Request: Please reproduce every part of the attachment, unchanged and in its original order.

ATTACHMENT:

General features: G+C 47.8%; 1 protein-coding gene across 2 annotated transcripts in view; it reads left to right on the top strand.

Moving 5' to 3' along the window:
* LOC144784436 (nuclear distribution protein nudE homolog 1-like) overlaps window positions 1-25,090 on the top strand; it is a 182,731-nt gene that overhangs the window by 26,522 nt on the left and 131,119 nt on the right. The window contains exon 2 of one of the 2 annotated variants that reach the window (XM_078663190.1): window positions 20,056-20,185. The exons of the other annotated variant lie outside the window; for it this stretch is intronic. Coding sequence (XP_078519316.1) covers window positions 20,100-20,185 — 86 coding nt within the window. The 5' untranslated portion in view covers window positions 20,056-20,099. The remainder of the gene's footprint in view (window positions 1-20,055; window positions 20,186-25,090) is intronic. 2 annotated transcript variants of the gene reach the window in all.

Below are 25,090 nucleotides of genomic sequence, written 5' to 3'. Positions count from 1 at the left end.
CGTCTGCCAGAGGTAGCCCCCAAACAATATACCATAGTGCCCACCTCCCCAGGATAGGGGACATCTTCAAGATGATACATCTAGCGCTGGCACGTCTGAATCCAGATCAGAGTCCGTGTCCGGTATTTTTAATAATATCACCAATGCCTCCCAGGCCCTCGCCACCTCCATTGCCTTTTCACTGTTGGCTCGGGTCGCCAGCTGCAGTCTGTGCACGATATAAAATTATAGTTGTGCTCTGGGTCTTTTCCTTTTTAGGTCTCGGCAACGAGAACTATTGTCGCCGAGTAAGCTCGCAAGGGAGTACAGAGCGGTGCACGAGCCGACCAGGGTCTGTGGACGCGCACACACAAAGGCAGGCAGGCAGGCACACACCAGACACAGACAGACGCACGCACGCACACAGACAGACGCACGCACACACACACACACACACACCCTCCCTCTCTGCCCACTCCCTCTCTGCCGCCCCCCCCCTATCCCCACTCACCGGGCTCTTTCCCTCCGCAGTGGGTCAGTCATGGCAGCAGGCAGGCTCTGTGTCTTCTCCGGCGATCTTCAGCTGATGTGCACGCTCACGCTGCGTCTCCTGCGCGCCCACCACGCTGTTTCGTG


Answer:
General features: G+C 47.8%; 1 protein-coding gene across 2 annotated transcripts in view; it reads left to right on the top strand.

Moving 5' to 3' along the window:
* LOC144784436 (nuclear distribution protein nudE homolog 1-like) overlaps window positions 1-25,090 on the top strand; it is a 182,731-nt gene that overhangs the window by 26,522 nt on the left and 131,119 nt on the right. The window contains exon 2 of one of the 2 annotated variants that reach the window (XM_078663190.1): window positions 20,056-20,185. The exons of the other annotated variant lie outside the window; for it this stretch is intronic. Coding sequence (XP_078519316.1) covers window positions 20,100-20,185 — 86 coding nt within the window. The 5' untranslated portion in view covers window positions 20,056-20,099. The remainder of the gene's footprint in view (window positions 1-20,055; window positions 20,186-25,090) is intronic. 2 annotated transcript variants of the gene reach the window in all.

Below are 25,090 nucleotides of genomic sequence, written 5' to 3'. Positions count from 1 at the left end.
CGTCTGCCAGAGGTAGCCCCCAAACAATATACCATAGTGCCCACCTCCCCAGGATAGGGGACATCTTCAAGATGATACATCTAGCGCTGGCACGTCTGAATCCAGATCAGAGTCCGTGTCCGGTATTTTTAATAATATCACCAATGCCTCCCAGGCCCTCGCCACCTCCATTGCCTTTTCACTGTTGGCTCGGGTCGCCAGCTGCAGTCTGTGCACGATATAAAATTATAGTTGTGCTCTGGGTCTTTTCCTTTTTAGGTCTCGGCAACGAGAACTATTGTCGCCGAGTAAGCTCGCAAGGGAGTACAGAGCGGTGCACGAGCCGACCAGGGTCTGTGGACGCGCACACACAAAGGCAGGCAGGCAGGCACACACCAGACACAGACAGACGCACGCACGCACACAGACAGACGCACGCACACACACACACACACACACCCTCCCTCTCTGCCCACTCCCTCTCTGCCGCCCCCCCCCTATCCCCACTCACCGGGCTCTTTCCCTCCGCAGTGGGTCAGTCATGGCAGCAGGCAGGCTCTGTGTCTTCTCCGGCGATCTTCAGCTGATGTGCACGCTCACGCTGCGTCTCCTGCGCGCCCACCACGCTGTTTCGTG